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Quintana Roo Expected to Be Spared by Sargassum Seaweed This August

Quintana Roo Expected to Be Spared by Sargassum Seaweed This August

Experts in Quintana Roo, Mexico are confident that changing winds and sea currents will limit the amount of sargassum seaweed arriving on the state’s tourist-friendly coasts this month.

“From July 23rd, 24th and 25th we had the entrance of the tropical waves 20, 21 and 22 in a consecutive way and we also had the influence of the cold front number 62. Everything was combined resulting in low altitude winds, a jet current that made the winds change so there was an inversion,” hydrobiologist and coordinator of The Sargasso Monitoring Network of Cancun, Esteban Amaro Mauricio told The Yucatan Times.

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Amaro Mauricio said that recent northwest winds have prevented some of the seaweed from reaching Quintana Roo’s most popular beaches and have also helped remove some of it in places north of the Yucatan Peninsula.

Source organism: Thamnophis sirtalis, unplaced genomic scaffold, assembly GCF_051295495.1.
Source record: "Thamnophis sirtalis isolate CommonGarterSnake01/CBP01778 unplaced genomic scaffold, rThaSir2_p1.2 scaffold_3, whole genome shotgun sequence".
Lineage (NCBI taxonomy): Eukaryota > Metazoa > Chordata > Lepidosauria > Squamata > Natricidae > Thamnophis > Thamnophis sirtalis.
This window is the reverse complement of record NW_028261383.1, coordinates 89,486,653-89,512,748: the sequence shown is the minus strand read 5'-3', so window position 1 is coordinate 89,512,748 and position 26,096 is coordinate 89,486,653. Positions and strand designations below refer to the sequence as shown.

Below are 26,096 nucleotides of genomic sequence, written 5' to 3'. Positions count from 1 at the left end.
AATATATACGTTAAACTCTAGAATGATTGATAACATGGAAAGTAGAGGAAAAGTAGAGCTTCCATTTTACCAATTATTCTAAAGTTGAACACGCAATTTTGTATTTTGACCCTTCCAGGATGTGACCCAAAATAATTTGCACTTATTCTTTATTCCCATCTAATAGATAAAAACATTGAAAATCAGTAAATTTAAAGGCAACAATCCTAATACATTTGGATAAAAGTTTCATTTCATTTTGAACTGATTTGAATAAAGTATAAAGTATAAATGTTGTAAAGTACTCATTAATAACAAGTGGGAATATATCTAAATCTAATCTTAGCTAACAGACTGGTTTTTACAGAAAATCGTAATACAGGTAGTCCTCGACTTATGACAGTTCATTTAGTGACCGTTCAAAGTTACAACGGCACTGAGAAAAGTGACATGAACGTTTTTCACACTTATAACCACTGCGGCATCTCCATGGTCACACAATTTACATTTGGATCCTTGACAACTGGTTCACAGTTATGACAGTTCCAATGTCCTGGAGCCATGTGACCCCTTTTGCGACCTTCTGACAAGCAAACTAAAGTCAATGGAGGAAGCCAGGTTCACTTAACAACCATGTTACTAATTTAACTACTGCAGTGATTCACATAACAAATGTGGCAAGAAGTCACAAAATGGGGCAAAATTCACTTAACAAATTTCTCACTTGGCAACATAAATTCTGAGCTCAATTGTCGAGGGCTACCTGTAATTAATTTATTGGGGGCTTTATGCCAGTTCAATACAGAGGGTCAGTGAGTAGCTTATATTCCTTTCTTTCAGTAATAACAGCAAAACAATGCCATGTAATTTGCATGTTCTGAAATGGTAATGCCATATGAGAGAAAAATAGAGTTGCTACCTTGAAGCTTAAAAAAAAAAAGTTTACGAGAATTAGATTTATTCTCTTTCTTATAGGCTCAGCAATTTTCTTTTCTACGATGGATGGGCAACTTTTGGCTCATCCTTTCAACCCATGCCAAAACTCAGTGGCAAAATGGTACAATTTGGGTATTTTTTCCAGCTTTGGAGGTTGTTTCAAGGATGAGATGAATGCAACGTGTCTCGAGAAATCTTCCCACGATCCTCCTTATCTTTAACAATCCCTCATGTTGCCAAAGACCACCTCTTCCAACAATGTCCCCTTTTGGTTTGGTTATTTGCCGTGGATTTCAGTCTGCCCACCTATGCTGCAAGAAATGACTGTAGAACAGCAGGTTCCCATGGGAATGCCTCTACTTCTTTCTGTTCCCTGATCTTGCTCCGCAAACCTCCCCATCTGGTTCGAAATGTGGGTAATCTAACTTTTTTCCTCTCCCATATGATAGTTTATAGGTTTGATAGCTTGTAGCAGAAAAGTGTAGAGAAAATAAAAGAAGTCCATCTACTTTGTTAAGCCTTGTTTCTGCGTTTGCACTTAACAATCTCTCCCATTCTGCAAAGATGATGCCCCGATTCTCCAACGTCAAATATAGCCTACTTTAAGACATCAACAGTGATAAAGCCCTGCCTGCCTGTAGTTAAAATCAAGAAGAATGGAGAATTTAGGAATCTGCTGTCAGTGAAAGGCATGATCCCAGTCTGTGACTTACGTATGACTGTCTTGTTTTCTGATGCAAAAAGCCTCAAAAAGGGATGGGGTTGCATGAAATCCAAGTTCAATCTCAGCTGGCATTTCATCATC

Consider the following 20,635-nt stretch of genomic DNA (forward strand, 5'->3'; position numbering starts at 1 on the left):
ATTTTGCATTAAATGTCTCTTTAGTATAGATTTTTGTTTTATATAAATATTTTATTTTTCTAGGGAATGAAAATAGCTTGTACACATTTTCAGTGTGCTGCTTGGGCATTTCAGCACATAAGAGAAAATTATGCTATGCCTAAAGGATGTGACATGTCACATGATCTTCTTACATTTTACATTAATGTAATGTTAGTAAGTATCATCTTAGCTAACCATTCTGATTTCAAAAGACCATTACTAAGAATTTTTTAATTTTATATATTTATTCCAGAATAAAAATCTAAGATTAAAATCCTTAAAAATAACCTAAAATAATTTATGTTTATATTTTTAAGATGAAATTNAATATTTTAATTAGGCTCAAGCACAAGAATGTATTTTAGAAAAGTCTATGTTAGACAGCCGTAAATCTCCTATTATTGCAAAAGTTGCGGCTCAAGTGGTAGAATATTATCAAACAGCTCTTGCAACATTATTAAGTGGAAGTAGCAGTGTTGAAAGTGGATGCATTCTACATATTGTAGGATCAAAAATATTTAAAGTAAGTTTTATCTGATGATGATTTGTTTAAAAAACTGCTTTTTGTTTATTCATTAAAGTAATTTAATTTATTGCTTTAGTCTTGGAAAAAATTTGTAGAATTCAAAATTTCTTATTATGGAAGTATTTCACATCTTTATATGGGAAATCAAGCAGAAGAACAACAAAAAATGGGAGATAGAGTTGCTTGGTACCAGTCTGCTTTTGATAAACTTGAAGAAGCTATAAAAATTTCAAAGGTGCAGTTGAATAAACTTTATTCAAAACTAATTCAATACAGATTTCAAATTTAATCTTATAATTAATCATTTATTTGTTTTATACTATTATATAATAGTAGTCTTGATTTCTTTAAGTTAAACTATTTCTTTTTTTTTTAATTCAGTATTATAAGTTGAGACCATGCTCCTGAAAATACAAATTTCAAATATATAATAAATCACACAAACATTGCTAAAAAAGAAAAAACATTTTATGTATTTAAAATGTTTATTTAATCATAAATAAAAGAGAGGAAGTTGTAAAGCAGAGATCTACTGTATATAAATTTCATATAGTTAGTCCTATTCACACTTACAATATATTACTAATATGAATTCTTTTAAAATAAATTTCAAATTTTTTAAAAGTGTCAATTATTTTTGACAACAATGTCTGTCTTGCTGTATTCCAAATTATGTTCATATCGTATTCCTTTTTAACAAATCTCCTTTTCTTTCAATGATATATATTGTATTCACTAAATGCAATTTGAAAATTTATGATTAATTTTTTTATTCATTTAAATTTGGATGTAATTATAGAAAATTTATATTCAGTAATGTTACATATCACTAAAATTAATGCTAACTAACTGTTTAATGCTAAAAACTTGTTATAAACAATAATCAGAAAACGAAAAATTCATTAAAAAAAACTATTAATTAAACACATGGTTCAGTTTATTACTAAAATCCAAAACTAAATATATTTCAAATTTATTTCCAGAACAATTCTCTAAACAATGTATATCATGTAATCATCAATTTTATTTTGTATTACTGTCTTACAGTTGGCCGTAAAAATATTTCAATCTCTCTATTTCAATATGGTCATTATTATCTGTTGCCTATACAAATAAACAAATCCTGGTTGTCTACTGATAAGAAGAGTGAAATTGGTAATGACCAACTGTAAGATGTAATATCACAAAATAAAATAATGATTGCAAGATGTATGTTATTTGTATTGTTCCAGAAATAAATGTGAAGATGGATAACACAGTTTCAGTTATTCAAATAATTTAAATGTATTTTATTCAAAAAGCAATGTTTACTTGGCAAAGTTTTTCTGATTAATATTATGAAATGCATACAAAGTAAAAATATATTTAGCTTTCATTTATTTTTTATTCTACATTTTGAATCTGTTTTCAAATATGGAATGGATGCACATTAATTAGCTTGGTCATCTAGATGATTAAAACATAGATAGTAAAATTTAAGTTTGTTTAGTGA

In places like Playa del Carmen and Tulum, a series of high tides have also helped to restore the beaches‘ beloved turquoise blue waters.

“As long as the winds continue with that pattern there won’t be a problem. We would have to be observant of the winds very closely. If we see that they change direction, we would have to be alert,” he added.

The helpful weather conditions are expected to stick around for the next three weeks at least.

“For October and the last months of 2019 it is possible that the beach events with sargassum in the Caribbean Sea, and in the whole of South Florida, will be reduced with respect to the current and previous months due to the fact that the amount in the Atlantic Ocean has decreased since the beginning of July,” NASA and the University of South Florida said in their monthly newsletter.

Mexico’s beloved tourist destinations aren’t the only places battling the annoying marine algae’s overgrowth this summer as Caribbean nations and even South Florida have been impacted. In addition to ongoing clean-up efforts, officials have installed mesh barriers in some places to reduce the effects of the troublesome seaweed.